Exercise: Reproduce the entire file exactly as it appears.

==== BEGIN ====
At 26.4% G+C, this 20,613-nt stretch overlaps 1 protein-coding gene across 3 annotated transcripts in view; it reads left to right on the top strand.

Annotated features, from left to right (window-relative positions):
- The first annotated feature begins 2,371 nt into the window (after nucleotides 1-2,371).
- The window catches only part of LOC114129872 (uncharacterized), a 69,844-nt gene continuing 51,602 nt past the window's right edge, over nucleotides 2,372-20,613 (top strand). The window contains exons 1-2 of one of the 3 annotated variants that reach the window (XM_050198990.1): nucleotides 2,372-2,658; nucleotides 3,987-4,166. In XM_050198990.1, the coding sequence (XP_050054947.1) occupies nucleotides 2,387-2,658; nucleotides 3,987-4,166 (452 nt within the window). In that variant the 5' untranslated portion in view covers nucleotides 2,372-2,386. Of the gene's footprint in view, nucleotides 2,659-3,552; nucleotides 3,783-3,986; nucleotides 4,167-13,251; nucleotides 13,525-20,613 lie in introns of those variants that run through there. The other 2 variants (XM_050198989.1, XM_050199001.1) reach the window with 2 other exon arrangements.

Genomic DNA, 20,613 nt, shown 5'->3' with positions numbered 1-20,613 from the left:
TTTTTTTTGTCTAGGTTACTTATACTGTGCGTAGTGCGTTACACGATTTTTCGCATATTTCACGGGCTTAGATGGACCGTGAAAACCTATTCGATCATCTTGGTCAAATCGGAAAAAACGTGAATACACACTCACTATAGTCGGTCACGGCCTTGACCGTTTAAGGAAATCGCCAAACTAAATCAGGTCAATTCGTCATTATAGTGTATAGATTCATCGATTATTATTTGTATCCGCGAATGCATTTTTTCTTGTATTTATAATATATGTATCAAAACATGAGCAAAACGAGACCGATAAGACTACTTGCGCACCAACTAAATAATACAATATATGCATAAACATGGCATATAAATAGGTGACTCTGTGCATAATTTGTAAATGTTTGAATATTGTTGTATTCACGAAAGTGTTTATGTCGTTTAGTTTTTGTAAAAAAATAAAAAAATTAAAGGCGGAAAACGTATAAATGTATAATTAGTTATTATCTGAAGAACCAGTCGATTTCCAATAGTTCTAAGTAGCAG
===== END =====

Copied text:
At 26.4% G+C, this 20,613-nt stretch overlaps 1 protein-coding gene across 3 annotated transcripts in view; it reads left to right on the top strand.

Annotated features, from left to right (window-relative positions):
- The first annotated feature begins 2,371 nt into the window (after nucleotides 1-2,371).
- The window catches only part of LOC114129872 (uncharacterized), a 69,844-nt gene continuing 51,602 nt past the window's right edge, over nucleotides 2,372-20,613 (top strand). The window contains exons 1-2 of one of the 3 annotated variants that reach the window (XM_050198990.1): nucleotides 2,372-2,658; nucleotides 3,987-4,166. In XM_050198990.1, the coding sequence (XP_050054947.1) occupies nucleotides 2,387-2,658; nucleotides 3,987-4,166 (452 nt within the window). In that variant the 5' untranslated portion in view covers nucleotides 2,372-2,386. Of the gene's footprint in view, nucleotides 2,659-3,552; nucleotides 3,783-3,986; nucleotides 4,167-13,251; nucleotides 13,525-20,613 lie in introns of those variants that run through there. The other 2 variants (XM_050198989.1, XM_050199001.1) reach the window with 2 other exon arrangements.

Genomic DNA, 20,613 nt, shown 5'->3' with positions numbered 1-20,613 from the left:
TTTTTTTTGTCTAGGTTACTTATACTGTGCGTAGTGCGTTACACGATTTTTCGCATATTTCACGGGCTTAGATGGACCGTGAAAACCTATTCGATCATCTTGGTCAAATCGGAAAAAACGTGAATACACACTCACTATAGTCGGTCACGGCCTTGACCGTTTAAGGAAATCGCCAAACTAAATCAGGTCAATTCGTCATTATAGTGTATAGATTCATCGATTATTATTTGTATCCGCGAATGCATTTTTTCTTGTATTTATAATATATGTATCAAAACATGAGCAAAACGAGACCGATAAGACTACTTGCGCACCAACTAAATAATACAATATATGCATAAACATGGCATATAAATAGGTGACTCTGTGCATAATTTGTAAATGTTTGAATATTGTTGTATTCACGAAAGTGTTTATGTCGTTTAGTTTTTGTAAAAAAATAAAAAAATTAAAGGCGGAAAACGTATAAATGTATAATTAGTTATTATCTGAAGAACCAGTCGATTTCCAATAGTTCTAAGTAGCAG